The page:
Nov 18 2010

Classic Memories of The Long Island Automotive Museum Part I

The quarterly publication of the Metro Region of the Classic Car Club of America Metropolitan Skyline published three articles in 2010 on Henry Austin Clark, Jr. and the Long Island Automotive Museum. PDFs of the first two articles are provided below with permission from Skyline's editor Grace Gluck.

The first article "Classic Memories- The Long Island Automotive Museum" was written by Grace Gluck and provides an overview of the museum and its 1963 auction:

After 15 years of operation, Clark decided it was no longer financially feasible to keep the museum open to the public, so he decided to reduce his collection to modest proportions. He set the sale for June 22, 1963, selling most of his cars, while retaining a group of favorites for his private collection. The auction attracted collectors with a broad spectrum of interests. Not much was reported about the auction event because that was the way Clark wanted it. He did not want the media frenzy that occurred the year before at the auction of the collection of Wallace C. Bird, also of Long Island.

At Clark's auction, no information was reported regarding the names of buyers, the auction was shrouded in secrecy, and now after 45 years when the seller and many of the buyers have died, some information is finally surfacing. Most of the cars were unrestored originals. In the early sixties the hobby was still in its infancy and was . far from the big business and multi-million dollar bids of today. A few of the cars and their selling prices were: 1899 Panhard et Levassor--$2,200; 1914 Pierce-Arrow 7 Passenger Touring-$7,700 (which was an astronomical figure in 1963, thought by many that it would never be worth that amount and that the cars had peaked in value-how wrong they were!); 1917 Cadillac Victoria Touring-$2,200; and the bargain of the day was a 1929 Essex Super Six Sedan--$70.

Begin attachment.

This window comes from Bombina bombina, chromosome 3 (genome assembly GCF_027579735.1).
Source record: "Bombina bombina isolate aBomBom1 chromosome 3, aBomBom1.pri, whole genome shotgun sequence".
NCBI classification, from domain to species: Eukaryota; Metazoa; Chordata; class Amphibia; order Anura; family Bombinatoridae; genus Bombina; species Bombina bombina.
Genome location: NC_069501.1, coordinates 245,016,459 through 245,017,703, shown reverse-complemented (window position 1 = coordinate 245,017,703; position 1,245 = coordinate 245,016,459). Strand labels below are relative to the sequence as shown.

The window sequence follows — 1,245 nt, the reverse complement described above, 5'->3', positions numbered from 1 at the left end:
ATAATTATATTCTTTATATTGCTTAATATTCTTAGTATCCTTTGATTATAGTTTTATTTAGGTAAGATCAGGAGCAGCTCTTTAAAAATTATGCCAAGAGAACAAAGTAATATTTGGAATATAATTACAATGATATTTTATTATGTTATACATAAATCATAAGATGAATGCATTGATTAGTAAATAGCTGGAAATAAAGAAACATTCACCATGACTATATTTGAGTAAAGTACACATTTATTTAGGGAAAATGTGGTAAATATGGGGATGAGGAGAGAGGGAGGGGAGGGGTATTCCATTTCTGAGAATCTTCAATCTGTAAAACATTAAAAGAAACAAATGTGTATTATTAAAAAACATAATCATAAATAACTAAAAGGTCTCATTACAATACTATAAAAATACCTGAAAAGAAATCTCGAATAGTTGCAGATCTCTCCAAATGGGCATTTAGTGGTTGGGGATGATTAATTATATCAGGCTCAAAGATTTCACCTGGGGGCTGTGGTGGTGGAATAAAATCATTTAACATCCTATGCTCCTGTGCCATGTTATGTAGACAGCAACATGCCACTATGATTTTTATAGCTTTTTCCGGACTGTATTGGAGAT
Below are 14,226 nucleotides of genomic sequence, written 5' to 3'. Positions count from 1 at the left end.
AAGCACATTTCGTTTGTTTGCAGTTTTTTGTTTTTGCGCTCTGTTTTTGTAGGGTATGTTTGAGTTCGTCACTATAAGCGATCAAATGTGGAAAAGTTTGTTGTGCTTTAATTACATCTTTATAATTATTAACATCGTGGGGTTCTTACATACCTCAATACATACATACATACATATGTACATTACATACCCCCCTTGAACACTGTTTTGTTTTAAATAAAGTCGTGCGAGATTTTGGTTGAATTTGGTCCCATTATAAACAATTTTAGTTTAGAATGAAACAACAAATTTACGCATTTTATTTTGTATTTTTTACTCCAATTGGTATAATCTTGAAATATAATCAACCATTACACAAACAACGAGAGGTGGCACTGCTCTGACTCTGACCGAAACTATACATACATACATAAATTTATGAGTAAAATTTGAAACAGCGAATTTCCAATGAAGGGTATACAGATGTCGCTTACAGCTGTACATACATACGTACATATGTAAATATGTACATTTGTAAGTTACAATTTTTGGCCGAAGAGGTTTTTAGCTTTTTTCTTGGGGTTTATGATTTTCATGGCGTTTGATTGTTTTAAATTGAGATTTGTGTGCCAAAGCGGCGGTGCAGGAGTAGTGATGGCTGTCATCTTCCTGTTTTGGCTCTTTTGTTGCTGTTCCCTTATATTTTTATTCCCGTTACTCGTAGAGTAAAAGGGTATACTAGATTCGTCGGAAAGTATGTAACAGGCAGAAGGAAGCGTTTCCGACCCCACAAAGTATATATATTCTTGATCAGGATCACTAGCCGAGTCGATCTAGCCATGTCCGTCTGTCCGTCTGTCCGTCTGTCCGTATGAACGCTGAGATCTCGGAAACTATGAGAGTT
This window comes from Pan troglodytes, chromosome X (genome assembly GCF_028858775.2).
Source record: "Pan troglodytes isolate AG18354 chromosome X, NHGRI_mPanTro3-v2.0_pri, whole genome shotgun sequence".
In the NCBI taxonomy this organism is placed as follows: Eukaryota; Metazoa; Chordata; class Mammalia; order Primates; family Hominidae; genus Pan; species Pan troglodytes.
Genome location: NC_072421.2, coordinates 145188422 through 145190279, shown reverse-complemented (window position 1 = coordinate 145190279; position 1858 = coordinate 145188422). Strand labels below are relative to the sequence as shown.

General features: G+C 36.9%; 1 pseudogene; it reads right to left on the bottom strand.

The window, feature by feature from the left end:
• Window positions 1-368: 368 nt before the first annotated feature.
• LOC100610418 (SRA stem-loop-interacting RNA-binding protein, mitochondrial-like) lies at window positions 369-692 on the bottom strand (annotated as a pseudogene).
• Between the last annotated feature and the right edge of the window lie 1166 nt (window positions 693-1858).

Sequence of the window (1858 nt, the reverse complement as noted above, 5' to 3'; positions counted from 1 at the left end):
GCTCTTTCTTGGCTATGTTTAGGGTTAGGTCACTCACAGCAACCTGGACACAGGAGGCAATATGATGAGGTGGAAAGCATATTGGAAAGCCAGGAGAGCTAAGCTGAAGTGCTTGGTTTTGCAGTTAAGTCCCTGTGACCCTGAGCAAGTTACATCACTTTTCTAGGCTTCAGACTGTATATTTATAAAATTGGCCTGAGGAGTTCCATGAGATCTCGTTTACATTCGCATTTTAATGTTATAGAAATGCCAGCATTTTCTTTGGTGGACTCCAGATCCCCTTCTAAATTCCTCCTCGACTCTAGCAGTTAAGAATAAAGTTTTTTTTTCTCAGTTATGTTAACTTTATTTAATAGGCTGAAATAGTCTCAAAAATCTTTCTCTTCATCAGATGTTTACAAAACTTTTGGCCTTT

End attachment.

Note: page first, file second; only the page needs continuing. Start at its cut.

The second article "Memories of Henry Austin Clark Jr. and The Long Island Automotive Museum" shares the memories of Frank Wemple and his long friendship with Henry Austin Clark Jr. The photos in the article were provided by Walter McCarthy:

The last summer in Sagaponack for my family was 1956, although my aunt, uncle and cousins continued to rent the old house every summer until my aunt died in 1974. After I got my driver's license in 1963, I made regular trips out there and almost always stopped at the museum to see Austie (and the cars, of course!).

On one of those visits in the early Seventies Austie took me for a thrilling ride in his Mercer Raceabout over the narrow, twisting roads north of the museum. He drove at speeds considerably above the speed limit and sitting on what was not much more than a bare chassis, it seemed more like rocket speed. At one point, we roared, with the cutout open, past a modern Cadillac and Austie had a couple of choice unprintable words about people who dared get in his way.

Tomorrow, Grace Gluck will describe the 1963 and 1980 auctions at the Long Island Automotive Museum documented with rare photos taken by Norman Arbour.

Thanks to Grace Gluck, Frank Wemple and the Metro Region of the CCCA for their contributions to

Links to related

Index: Long Island Automotive Museum


Jan 08 2011 steve l 3:56 PM

went there many times in the 60s and 70s,remember the Wicker Fiat and Bugatti.Also the crates of old Ford part-model t?-in the back barn.

Jan 08 2012 Blake Stevenson 5:58 AM

Hi Howard,
I just noticed the info above about the closing of the museum was 1963, I do not think that is accurate since I did work for him the summer of 1963 and 1964. The museum was open to the public then and part of my duties was to give rides to the entrants on one of the fire trucks. He had sold some cars at that point but, the museum was open to the public. I believe the curved dash Oldsmobile was put on the roof of the museum as an advertising attraction. Great reading all the blogs and seeing the various pictures posted on your site. Thanks.

Jan 09 2012 Howard Kroplick 11:27 PM

Hi Blake:

Thanks for the feedback!

The museum officially closed its doors in 1980.

I believe I have a film of one of the fire truck rides. Maybe it is you driving! Will post sometine this month.



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